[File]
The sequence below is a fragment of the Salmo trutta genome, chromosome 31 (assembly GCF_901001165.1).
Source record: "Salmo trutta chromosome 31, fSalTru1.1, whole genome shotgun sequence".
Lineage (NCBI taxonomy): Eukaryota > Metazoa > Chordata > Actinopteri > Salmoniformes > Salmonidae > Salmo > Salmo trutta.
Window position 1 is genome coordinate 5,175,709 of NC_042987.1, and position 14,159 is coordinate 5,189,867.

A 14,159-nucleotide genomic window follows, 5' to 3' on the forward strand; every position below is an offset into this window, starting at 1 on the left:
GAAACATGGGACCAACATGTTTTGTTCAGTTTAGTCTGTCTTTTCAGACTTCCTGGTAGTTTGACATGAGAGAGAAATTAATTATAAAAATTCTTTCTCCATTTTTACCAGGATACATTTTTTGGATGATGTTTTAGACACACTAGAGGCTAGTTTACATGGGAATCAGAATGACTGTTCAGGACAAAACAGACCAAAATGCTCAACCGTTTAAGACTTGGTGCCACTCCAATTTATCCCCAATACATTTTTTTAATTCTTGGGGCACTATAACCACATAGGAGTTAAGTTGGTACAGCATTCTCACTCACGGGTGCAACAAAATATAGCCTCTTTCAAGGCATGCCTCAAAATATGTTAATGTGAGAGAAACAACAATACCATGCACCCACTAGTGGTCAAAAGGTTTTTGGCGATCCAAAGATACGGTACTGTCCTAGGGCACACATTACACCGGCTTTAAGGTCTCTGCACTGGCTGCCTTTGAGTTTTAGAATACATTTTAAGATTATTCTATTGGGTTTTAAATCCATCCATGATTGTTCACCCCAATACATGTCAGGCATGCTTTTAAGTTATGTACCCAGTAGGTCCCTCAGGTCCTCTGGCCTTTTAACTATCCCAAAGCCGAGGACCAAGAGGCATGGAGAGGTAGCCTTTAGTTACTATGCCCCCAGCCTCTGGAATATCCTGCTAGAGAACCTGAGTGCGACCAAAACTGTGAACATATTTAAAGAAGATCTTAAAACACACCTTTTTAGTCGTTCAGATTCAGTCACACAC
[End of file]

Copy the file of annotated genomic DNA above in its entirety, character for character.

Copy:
The sequence below is a fragment of the Salmo trutta genome, chromosome 31 (assembly GCF_901001165.1).
Source record: "Salmo trutta chromosome 31, fSalTru1.1, whole genome shotgun sequence".
Lineage (NCBI taxonomy): Eukaryota > Metazoa > Chordata > Actinopteri > Salmoniformes > Salmonidae > Salmo > Salmo trutta.
Window position 1 is genome coordinate 5,175,709 of NC_042987.1, and position 14,159 is coordinate 5,189,867.

A 14,159-nucleotide genomic window follows, 5' to 3' on the forward strand; every position below is an offset into this window, starting at 1 on the left:
GAAACATGGGACCAACATGTTTTGTTCAGTTTAGTCTGTCTTTTCAGACTTCCTGGTAGTTTGACATGAGAGAGAAATTAATTATAAAAATTCTTTCTCCATTTTTACCAGGATACATTTTTTGGATGATGTTTTAGACACACTAGAGGCTAGTTTACATGGGAATCAGAATGACTGTTCAGGACAAAACAGACCAAAATGCTCAACCGTTTAAGACTTGGTGCCACTCCAATTTATCCCCAATACATTTTTTTAATTCTTGGGGCACTATAACCACATAGGAGTTAAGTTGGTACAGCATTCTCACTCACGGGTGCAACAAAATATAGCCTCTTTCAAGGCATGCCTCAAAATATGTTAATGTGAGAGAAACAACAATACCATGCACCCACTAGTGGTCAAAAGGTTTTTGGCGATCCAAAGATACGGTACTGTCCTAGGGCACACATTACACCGGCTTTAAGGTCTCTGCACTGGCTGCCTTTGAGTTTTAGAATACATTTTAAGATTATTCTATTGGGTTTTAAATCCATCCATGATTGTTCACCCCAATACATGTCAGGCATGCTTTTAAGTTATGTACCCAGTAGGTCCCTCAGGTCCTCTGGCCTTTTAACTATCCCAAAGCCGAGGACCAAGAGGCATGGAGAGGTAGCCTTTAGTTACTATGCCCCCAGCCTCTGGAATATCCTGCTAGAGAACCTGAGTGCGACCAAAACTGTGAACATATTTAAAGAAGATCTTAAAACACACCTTTTTAGTCGTTCAGATTCAGTCACACAC